The Olympics aren’t supposed to start until tomorrow, but they officially began online last Tuesday night. Take a trip over to the NBC Olympics site and you’ll see video of early soccer matches, including a full replay of the US women’s defeat at the hands of Norway. Except for the defeat itself, it’s a beautiful thing. Thanks in no small part to Limelight Networks.
In the interest of full disclosure, I should note that I’ve recently started doing contract work for Limelight, a content delivery network (CDN) service provider. So take these thoughts with a few grains of salt. However, when I sat down to interview Limelight SVP Dave Hatfield, I wasn’t interested in Limelight, per se, but the bigger story around the Olympics. Limelight Networks is delivering all of the NBC Olympics video streams (Akamai is supporting delivery of static objects), and I figured the folks there would have some interesting insights into how NBC is going to pull off this monumental task: NBC intends to deliver 3,500 hours of coverage online including 2,200 hours of live streaming video. It’s literally mind-blowing, and certainly unprecedented. Here’s what I learned about how they plan to do it.
Before getting on the phone with Hatfield I checked out the early videos on the NBC Olympics site. The Microsoft Silverlight player is sweet. You can watch four video streams at once and turn on features like live text commentary. There is also no latency. Zero. Click to any point within a stream and the video instantly switches to that frame. I asked Hatfield about that lack of buffering and about the bandwidth demand created by allowing a single computer to access four streams at once. Regarding the latency, he talked about how the Limelight CDN is structured. The CDN plugs directly into the access networks of ISPs all over the globe, and Limelight’s private fiber network is used to transfer content at the speed of light between massive server hubs whenever necessary. It’s a great story, but the proof is in the application itself. Did I mention the zero latency? I’ll be curious to see how that holds up once the actual Games start.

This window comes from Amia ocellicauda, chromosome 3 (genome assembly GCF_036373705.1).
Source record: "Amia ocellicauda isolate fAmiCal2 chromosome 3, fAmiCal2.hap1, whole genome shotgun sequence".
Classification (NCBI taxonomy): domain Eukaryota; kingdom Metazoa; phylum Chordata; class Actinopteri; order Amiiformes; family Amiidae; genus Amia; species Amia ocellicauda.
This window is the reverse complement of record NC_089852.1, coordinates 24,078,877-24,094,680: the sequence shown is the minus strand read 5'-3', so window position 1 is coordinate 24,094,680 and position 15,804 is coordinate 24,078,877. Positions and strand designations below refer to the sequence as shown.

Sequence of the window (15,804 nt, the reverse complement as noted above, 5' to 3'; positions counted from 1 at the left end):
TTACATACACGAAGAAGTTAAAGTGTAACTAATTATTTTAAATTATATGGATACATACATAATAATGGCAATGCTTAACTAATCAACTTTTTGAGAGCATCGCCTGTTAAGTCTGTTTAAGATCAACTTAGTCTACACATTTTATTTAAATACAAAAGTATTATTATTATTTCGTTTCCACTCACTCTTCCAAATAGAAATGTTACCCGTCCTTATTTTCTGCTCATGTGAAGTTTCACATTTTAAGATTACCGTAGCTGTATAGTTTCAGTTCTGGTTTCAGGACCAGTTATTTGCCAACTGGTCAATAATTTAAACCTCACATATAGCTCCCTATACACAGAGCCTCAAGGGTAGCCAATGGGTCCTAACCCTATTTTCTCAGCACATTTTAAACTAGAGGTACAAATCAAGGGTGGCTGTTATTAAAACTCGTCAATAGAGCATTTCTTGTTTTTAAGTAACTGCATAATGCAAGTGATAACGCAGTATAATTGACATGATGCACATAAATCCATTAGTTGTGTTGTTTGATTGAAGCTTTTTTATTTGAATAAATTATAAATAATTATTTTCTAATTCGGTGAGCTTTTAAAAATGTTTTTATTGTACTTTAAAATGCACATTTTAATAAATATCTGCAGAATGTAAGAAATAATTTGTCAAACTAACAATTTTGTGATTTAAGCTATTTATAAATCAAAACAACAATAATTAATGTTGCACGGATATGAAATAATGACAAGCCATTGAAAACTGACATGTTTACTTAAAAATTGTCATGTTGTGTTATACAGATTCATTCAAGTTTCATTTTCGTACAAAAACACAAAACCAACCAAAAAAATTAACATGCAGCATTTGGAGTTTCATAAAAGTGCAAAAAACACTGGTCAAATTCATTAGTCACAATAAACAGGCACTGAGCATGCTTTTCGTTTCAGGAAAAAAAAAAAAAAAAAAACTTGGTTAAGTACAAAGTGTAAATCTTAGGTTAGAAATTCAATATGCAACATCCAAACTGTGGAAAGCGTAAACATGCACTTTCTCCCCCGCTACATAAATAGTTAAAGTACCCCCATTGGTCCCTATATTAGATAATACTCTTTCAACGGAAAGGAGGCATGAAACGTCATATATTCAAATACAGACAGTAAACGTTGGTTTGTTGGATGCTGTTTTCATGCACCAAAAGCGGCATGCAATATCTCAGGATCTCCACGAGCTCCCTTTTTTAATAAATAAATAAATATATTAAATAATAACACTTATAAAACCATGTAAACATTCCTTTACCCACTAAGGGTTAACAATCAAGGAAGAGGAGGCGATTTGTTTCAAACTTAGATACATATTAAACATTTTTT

Regarding the bandwidth, Hatfield didn’t seem to be the least bit concerned. The scale of the Olympics is new, but streamed events are becoming more common, each Web event tending to break the record set by the one before it. Unfortunately, we can’t predict how much bandwidth the four-window application will actually use because we don’t know what bit rate NBC is using on its videos. By using an adaptive bit rate, NBC can transfer video at whatever rate a viewer’s ISP can handle. But as far as I can tell NBC hasn’t disclosed the highest bit rate it’s using for the fastest connections.
Everyone is wary of making predictions about the number of viewers the Olympics will get online. Hatfield referenced previous streaming events, which have hit records in the hundreds of thousands of viewers, then said (as Limelight has said elsewhere) that he wouldn’t be surprised to get a million simultaneous viewers on the NBC Olympics site. I think he was underselling that prediction. If I read the tone right, Limelight expects the number to be higher, but wants to keep expectations in check. As the numbers come in from NBC after the Games are underway, Hatfield says he is hoping to learn not just how many users the site gets, but how long viewers stay engaged. Will consumers watch two hours of Olympics coverage online at once, or are attention spans just not ever going to be that long on the Web?
Streaming Live Events
I asked Hatfield about the growth Limelight has seen in streaming live events online. By my own recollection, there’s been a significant uptick in the last six months alone. Plus, the NFL recently announced it will be streaming games online this fall. (Akamai and Limelight Networks have been tapped for delivery.) Hatfield believes we’ve hit an inflection point. The combination of an improved user video experience online, significantly more video content available on the Web in general, and some successful attempts at monetizing online video are all converging now, according to Hatfield. This means the Olympic Games are probably only at the beginning of a wave of live online video events. An excellent early case study.